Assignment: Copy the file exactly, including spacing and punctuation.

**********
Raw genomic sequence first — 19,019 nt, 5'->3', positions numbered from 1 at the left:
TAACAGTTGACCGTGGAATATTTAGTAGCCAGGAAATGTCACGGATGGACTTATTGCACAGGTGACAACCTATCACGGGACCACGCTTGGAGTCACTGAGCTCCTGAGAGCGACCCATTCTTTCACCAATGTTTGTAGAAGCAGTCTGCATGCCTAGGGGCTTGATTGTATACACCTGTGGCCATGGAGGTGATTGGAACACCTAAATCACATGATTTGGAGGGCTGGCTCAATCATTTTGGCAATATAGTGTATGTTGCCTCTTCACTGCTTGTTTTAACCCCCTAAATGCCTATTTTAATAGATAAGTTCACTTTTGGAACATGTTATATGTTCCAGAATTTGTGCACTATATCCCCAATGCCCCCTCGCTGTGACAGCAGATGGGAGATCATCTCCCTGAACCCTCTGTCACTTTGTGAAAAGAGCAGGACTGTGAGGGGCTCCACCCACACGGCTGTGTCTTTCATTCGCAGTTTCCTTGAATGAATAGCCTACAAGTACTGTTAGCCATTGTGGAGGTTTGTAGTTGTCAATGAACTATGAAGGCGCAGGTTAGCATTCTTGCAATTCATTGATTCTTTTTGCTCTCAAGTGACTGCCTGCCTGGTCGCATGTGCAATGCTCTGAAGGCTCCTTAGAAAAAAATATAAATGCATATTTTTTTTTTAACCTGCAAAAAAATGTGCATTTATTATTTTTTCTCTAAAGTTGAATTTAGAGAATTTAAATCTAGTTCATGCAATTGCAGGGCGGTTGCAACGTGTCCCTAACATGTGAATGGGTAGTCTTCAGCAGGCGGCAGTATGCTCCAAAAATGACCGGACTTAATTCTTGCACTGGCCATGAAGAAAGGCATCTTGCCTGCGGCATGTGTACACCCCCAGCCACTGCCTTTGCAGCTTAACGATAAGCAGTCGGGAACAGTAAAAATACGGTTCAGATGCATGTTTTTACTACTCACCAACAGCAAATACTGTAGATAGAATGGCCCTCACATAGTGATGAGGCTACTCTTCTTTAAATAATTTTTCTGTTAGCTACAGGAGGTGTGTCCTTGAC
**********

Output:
Raw genomic sequence first — 19,019 nt, 5'->3', positions numbered from 1 at the left:
TAACAGTTGACCGTGGAATATTTAGTAGCCAGGAAATGTCACGGATGGACTTATTGCACAGGTGACAACCTATCACGGGACCACGCTTGGAGTCACTGAGCTCCTGAGAGCGACCCATTCTTTCACCAATGTTTGTAGAAGCAGTCTGCATGCCTAGGGGCTTGATTGTATACACCTGTGGCCATGGAGGTGATTGGAACACCTAAATCACATGATTTGGAGGGCTGGCTCAATCATTTTGGCAATATAGTGTATGTTGCCTCTTCACTGCTTGTTTTAACCCCCTAAATGCCTATTTTAATAGATAAGTTCACTTTTGGAACATGTTATATGTTCCAGAATTTGTGCACTATATCCCCAATGCCCCCTCGCTGTGACAGCAGATGGGAGATCATCTCCCTGAACCCTCTGTCACTTTGTGAAAAGAGCAGGACTGTGAGGGGCTCCACCCACACGGCTGTGTCTTTCATTCGCAGTTTCCTTGAATGAATAGCCTACAAGTACTGTTAGCCATTGTGGAGGTTTGTAGTTGTCAATGAACTATGAAGGCGCAGGTTAGCATTCTTGCAATTCATTGATTCTTTTTGCTCTCAAGTGACTGCCTGCCTGGTCGCATGTGCAATGCTCTGAAGGCTCCTTAGAAAAAAATATAAATGCATATTTTTTTTTTAACCTGCAAAAAAATGTGCATTTATTATTTTTTCTCTAAAGTTGAATTTAGAGAATTTAAATCTAGTTCATGCAATTGCAGGGCGGTTGCAACGTGTCCCTAACATGTGAATGGGTAGTCTTCAGCAGGCGGCAGTATGCTCCAAAAATGACCGGACTTAATTCTTGCACTGGCCATGAAGAAAGGCATCTTGCCTGCGGCATGTGTACACCCCCAGCCACTGCCTTTGCAGCTTAACGATAAGCAGTCGGGAACAGTAAAAATACGGTTCAGATGCATGTTTTTACTACTCACCAACAGCAAATACTGTAGATAGAATGGCCCTCACATAGTGATGAGGCTACTCTTCTTTAAATAATTTTTCTGTTAGCTACAGGAGGTGTGTCCTTGAC